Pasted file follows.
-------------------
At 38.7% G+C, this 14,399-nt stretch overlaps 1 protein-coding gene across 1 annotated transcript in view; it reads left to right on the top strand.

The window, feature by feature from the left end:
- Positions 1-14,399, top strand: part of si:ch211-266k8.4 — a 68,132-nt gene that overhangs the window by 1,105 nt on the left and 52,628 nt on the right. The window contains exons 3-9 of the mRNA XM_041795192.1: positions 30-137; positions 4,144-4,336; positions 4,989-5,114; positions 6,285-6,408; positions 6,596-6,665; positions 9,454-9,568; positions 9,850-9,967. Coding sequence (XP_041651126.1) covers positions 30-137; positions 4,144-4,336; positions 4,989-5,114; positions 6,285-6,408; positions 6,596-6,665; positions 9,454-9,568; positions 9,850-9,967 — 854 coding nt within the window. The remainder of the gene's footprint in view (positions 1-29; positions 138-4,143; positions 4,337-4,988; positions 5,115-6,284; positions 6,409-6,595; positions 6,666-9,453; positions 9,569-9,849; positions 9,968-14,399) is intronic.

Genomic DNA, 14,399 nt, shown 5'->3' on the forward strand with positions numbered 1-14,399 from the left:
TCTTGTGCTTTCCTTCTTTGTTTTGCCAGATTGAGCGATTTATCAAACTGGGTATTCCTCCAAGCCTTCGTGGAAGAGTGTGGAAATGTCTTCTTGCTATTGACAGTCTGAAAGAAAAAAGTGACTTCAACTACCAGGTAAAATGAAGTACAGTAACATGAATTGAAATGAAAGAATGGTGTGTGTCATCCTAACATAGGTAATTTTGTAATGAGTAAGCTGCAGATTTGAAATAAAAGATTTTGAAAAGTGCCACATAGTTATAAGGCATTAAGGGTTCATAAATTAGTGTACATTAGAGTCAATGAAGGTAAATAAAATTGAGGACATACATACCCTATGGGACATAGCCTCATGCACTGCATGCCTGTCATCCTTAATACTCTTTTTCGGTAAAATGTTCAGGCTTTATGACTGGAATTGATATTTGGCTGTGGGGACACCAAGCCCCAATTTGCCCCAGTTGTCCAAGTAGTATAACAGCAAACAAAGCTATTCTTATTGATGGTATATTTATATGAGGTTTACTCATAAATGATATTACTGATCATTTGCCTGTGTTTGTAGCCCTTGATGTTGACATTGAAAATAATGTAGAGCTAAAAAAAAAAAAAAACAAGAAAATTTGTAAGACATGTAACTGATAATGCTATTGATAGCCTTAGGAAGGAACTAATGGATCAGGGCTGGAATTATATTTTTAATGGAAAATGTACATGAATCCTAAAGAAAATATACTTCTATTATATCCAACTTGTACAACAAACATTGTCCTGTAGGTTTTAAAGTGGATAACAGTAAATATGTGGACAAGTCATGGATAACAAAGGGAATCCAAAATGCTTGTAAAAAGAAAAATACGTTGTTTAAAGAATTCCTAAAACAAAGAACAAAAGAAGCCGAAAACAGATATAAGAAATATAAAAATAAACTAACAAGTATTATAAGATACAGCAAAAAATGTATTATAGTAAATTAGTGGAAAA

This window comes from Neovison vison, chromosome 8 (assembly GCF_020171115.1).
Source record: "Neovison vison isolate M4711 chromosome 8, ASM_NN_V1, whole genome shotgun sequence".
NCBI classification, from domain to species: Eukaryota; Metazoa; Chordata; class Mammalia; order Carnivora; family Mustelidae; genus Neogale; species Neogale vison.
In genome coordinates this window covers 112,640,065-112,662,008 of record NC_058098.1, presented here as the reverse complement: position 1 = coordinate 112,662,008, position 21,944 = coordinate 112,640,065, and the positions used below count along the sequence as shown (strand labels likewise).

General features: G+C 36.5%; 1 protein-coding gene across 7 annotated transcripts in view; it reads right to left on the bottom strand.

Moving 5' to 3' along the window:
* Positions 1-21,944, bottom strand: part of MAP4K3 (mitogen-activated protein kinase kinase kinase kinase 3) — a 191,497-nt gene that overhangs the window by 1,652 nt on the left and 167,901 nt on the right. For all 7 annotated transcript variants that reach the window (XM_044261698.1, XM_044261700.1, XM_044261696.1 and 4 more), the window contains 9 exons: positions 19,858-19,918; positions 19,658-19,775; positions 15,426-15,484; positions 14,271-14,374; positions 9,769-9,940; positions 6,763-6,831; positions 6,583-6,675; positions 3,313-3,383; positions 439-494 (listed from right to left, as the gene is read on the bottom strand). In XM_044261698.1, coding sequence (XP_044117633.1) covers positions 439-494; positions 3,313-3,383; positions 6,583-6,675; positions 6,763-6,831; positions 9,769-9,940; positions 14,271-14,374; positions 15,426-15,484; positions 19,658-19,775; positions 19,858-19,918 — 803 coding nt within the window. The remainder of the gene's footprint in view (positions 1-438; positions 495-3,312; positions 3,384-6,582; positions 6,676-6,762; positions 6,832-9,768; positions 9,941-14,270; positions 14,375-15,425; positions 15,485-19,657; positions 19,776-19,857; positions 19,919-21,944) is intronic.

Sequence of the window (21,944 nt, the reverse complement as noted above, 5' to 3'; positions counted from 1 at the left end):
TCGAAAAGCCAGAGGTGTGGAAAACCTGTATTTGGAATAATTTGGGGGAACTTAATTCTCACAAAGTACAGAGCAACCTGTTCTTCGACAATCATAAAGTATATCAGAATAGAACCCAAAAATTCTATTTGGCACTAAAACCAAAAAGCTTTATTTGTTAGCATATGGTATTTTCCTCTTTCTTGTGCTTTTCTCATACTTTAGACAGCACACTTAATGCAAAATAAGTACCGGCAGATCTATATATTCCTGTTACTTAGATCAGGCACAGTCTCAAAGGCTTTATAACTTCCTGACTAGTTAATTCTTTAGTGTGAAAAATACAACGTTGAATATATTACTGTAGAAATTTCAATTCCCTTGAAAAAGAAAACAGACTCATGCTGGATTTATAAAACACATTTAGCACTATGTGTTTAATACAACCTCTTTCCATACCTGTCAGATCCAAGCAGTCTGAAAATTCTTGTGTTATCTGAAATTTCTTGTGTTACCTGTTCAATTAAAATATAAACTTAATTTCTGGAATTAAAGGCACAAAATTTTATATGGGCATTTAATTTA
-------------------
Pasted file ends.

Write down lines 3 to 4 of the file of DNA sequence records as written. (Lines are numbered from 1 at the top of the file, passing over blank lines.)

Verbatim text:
- Positions 1-14,399, top strand: part of si:ch211-266k8.4 — a 68,132-nt gene that overhangs the window by 1,105 nt on the left and 52,628 nt on the right. The window contains exons 3-9 of the mRNA XM_041795192.1: positions 30-137; positions 4,144-4,336; positions 4,989-5,114; positions 6,285-6,408; positions 6,596-6,665; positions 9,454-9,568; positions 9,850-9,967. Coding sequence (XP_041651126.1) covers positions 30-137; positions 4,144-4,336; positions 4,989-5,114; positions 6,285-6,408; positions 6,596-6,665; positions 9,454-9,568; positions 9,850-9,967 — 854 coding nt within the window. The remainder of the gene's footprint in view (positions 1-29; positions 138-4,143; positions 4,337-4,988; positions 5,115-6,284; positions 6,409-6,595; positions 6,666-9,453; positions 9,569-9,849; positions 9,968-14,399) is intronic.

Genomic DNA, 14,399 nt, shown 5'->3' on the forward strand with positions numbered 1-14,399 from the left: